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Summary sheet: MPT
Chemical Nomenclature
Common names MPT, Methylpropyltryptamine
Substitutive name N-Methyl-N-propyltryptamine
Systematic name N,N-diethyl-2-(1H-indol-3-yl)ethanamine
Class Membership
Psychoactive class Psychedelic
Chemical class Tryptamine
Routes of Administration

WARNING: Always start with lower doses due to differences between individual body weight, tolerance, metabolism, and personal sensitivity. See responsible use section.

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DISCLAIMER: PW's dosage information is gathered from users and resources for educational purposes only. It is not a recommendation and should be verified with other sources for accuracy.


N-Methyl-N-propyltryptamine (abbreviated MPT; also known as Methylpropyltryptamine) is a synthetic psychedelic of the tryptamine class that has reported to display powerful hallucinogenic and sometimes entactogenic effects. It is structurally analogous to N,N-dimethyltryptamine (DMT) and various base psychedelic tryptamines by which one can have a "breakthrough" experience such as MET, EPT, and DPT.

While little is known aboout the pharmacology of this substance, early reports indicate that vaporizing or freebasing the compounds shares most of the core components of the DMT experience, just with its own stylistic pharmacodynamic and kinetic variations.[citation needed]

MPT is extremely uncommon and has little history of human usage. It has never been documented as being sold on the street and is instead primarily acquired through the use of research chemical vendors and outfits who specialize in the sale of exotic psychoactive chemicals.[citation needed]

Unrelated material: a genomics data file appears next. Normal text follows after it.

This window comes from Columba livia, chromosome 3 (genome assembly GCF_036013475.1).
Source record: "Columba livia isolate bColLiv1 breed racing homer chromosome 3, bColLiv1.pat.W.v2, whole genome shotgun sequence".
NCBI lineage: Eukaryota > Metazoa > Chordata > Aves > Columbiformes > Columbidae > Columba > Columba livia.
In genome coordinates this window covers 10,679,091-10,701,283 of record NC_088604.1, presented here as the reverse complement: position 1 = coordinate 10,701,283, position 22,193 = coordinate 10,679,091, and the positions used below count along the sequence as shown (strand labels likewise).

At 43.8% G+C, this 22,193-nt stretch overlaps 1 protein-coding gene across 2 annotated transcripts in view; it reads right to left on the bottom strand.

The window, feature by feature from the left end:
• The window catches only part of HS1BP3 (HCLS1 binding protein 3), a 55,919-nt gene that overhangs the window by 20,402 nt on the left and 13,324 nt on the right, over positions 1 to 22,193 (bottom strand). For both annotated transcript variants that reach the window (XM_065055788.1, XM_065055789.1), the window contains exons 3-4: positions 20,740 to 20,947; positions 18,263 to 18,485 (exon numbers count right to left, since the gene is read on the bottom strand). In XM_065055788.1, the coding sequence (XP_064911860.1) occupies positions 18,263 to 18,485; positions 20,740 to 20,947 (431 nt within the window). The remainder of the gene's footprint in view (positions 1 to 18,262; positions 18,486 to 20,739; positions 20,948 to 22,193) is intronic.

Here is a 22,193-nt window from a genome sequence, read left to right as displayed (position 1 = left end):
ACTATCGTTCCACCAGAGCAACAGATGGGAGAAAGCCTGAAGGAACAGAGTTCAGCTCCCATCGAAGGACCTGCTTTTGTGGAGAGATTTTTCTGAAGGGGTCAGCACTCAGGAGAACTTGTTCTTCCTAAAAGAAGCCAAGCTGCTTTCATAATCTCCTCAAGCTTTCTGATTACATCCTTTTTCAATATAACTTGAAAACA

Generic structure of a tryptamine molecule

MPT, or N-methyl-N-propyltryptamine, is a synthetic indole molecule of the tryptamine class. Tryptamines share a core structure that comprises a bicyclic indole heterocycle attached at R3 to an amino group via an ethyl side chain. Unlike DMT, which contains two methyl groups, MPT contains groups of one methyl and one propyl carbon chains bound to the terminal amine RN of its tryptamine backbone.

n 2019, Chadeayne et al. published the crystal structure of MPT.[1] The authors describe the structure as "...a single molecule in the asymmetric unit, with an indole group that demonstrates a mean deviation from planarity of 0.015 A°."


Further information: Serotonergic psychedelic

Due to the lack of research regarding the substance, all discussion regarding the pharmacology of it is purely based on its structure and subjective effect similarities to other tryptamine psychedelics such as psilocin and DMT. With this in mind, MPT is thought to act as an 5-HT2A partial agonist.

However, the role of these interactions and how they result in the psychedelic experience continues to remain elusive.

Subjective effects

This subjective effects section is a stub.

As such, it is still in progress and may contain incomplete or wrong information.

You can help by expanding or correcting it.

Disclaimer: The effects listed below cite the Subjective Effect Index (SEI), an open research literature based on anecdotal user reports and the personal analyses of PsychonautWiki contributors. As a result, they should be viewed with a healthy degree of skepticism.

It is also worth noting that these effects will not necessarily occur in a predictable or reliable manner, although higher doses are more liable to induce the full spectrum of effects. Likewise, adverse effects become increasingly likely with higher doses and may include addiction, severe injury, or death ☠.

Experience reports

There are currently no anecdotal reports which describe the effects of this compound within our experience index. Additional experience reports can be found here:

Toxicity and harm potential

The toxicity and long-term health effects of recreational MPT use do not appear to have been studied in any scientific context and the exact toxic dose is unknown. This is because MPT is a research chemical with very little history of human use. Anecdotal evidence from people within the psychonaut community who have tried MPT suggests that there are no negative health effects attributed to simply trying the drug by itself at low to moderate doses and using it very sparingly (but nothing can be completely guaranteed). Independent research should always be done to ensure that a combination of two or more substances is safe before consumption.